No on both counts. First, faith is required for infants. Faith is required for everybody because faith is the mechanism by which we are justified according to Scripture. No one without faith is saved. But faith is not an intellectual process. Faith is trust in God by trusting in the promises of Jesus. Infants aren’t any less capable of that than adults.

      But the problem for both infants and adults is that because of sin, we are unable to have faith in Christ. This is one of the saddest parts of living in a world in which sin has taken over. It means that by nature we are enemies of God, not by His choice but by our own. We don’t have the ability to choose to trust in God on our own. So before we can have faith, God must first make it possible for us to do so. This is what regeneration is about. Regeneration isn’t salvation. Regeneration is God’s gracious act by which it becomes possible for us to have faith in Him. And what Scripture tells us is that the normative way in which that grace comes to us is through Holy Baptism. That doesn’t mean that God was not involved in people’s lives prior to them coming to be baptized. Certainly, He is the one who moves the hearts of those who present themselves to be baptized. Every time His Word is spoken, grace is given. But Baptism is a normative part of that process.

      You said:

      i haven’t been baptised and i understand god quite fully. he’s a monster. am i a drowning sinner? maybe. i’ll say no though. why? because if i am, it is because your god willed me to be unbaptised at an earlier age and so i’m stuck here, in a sea, allegedly drowning. how am i to understand god other than as a monster? even if i was baptised and born again, i still would perceive god as a monster for allowing me to be drowning so long. now what do you have to say about that?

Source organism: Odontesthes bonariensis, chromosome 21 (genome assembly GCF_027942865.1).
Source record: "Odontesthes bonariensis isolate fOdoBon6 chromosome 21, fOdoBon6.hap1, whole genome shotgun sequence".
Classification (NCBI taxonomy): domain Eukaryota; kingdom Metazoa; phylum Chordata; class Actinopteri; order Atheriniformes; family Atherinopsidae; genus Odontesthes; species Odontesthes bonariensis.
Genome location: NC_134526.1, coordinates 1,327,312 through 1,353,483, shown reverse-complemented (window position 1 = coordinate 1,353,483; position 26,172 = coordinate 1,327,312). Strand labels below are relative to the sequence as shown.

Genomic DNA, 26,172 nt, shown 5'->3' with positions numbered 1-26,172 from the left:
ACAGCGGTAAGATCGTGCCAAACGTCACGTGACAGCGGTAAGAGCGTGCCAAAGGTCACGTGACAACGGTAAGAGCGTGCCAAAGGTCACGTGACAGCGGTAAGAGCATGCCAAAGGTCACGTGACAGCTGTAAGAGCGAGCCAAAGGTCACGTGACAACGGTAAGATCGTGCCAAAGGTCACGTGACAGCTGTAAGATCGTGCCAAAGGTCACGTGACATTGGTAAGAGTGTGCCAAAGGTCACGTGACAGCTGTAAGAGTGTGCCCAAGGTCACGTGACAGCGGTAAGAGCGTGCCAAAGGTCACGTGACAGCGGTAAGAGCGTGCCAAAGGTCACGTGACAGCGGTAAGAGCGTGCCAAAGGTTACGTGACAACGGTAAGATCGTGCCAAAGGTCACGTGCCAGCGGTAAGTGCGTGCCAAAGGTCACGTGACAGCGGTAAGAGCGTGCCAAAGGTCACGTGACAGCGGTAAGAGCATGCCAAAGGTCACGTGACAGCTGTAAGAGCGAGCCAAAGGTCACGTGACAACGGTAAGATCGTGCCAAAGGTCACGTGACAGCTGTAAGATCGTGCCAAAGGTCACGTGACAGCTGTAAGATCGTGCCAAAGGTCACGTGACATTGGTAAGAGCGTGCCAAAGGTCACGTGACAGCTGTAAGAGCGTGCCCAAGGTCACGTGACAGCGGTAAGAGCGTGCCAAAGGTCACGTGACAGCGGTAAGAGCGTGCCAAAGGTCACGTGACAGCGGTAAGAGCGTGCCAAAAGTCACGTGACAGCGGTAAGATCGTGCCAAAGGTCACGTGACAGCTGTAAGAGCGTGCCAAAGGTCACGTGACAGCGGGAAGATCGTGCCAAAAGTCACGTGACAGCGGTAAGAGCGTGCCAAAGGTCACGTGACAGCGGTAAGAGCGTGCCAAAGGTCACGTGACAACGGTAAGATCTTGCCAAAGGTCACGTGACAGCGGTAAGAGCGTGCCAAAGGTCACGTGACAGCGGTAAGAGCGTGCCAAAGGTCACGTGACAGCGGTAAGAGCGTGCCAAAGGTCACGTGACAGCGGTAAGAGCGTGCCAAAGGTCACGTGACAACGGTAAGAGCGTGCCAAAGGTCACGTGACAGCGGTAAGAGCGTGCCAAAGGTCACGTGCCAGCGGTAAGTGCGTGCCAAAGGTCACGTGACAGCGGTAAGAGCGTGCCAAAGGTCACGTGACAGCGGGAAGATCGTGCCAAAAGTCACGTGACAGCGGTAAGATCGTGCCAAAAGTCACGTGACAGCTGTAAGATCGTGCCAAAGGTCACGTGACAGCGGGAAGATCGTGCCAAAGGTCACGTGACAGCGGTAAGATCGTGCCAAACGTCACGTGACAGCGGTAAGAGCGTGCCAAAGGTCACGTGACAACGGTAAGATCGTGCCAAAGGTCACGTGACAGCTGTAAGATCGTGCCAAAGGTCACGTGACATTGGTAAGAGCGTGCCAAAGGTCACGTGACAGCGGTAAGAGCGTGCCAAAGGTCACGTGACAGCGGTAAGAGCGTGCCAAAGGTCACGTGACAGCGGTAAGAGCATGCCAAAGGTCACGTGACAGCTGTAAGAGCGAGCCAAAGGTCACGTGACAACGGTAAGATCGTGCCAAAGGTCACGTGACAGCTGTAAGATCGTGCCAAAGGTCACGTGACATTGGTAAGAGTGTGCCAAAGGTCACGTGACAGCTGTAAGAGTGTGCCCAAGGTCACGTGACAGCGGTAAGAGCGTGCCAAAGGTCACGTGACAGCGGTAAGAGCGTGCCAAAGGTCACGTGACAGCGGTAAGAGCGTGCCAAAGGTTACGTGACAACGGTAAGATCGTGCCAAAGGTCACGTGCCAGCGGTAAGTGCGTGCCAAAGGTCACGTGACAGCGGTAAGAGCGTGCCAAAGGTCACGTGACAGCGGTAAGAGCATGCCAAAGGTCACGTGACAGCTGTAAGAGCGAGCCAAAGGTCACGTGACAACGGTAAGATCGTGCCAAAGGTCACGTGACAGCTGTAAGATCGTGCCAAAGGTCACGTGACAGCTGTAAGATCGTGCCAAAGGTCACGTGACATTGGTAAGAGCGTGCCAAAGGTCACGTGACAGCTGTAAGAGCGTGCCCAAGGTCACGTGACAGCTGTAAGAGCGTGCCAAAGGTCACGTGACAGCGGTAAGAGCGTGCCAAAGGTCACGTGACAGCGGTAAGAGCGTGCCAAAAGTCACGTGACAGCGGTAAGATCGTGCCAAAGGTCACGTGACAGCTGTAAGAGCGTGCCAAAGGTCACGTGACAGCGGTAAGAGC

Forgive me, but this is where I lose the thread of what you are saying. Why is God a monster? Because you are a sinner? But God has given Himself for you to save you from that sin. In Jesus Christ, God has taken your sin upon Himself and paid the full price for you. God has sacrificed Himself for you. God’s love for you is boundless. God’s desire is for all people to be saved. God’s love for you isn’t dependent on you doing anything for Him, even being baptized. Baptism isn’t God testing you. It’s God reaching out His hand to you and seeking to give you all the loving grace He has won for you on the cross.

      • so god loves me without baptism? you make absolutely no sense! whatsoever!

        first, you say that i need baptism in order to stop perceiving god as a monster because i’m not born again then you say that i don’t need baptism in order to stop perceiving god as a monster?!?

        christianity–most confusing religion ever. hence why i’m agnostic.

  14. hygelac says:

    A short caetena of opinions on baptismal regeneration, ranging from the time of the Henrician reforms to that of the English Reformers and Elizabethan divines.

    Wurtemburg Confession 1538 (agreed upon by Anglican and Lutheran divines)

    “In baptism remission of sins and the grace of Christ is offered to infants and adults…because the promise of grace and life eternal extends not only to adults but also to infants…Howbeit the corruption of nature or concupiscience remains in this life, although it begins to be healed, because the Holy Spirit, even in infants, is efficacious and cleanses them.”

    The King’s Book, 1543

    “Infants by the Sacrament of baptism recieve remission of sins, the grace and favor of God, and be made thereby very sons and children of God…that if they die in the state of their infancy, they shall thereby undoubtedly be saved.”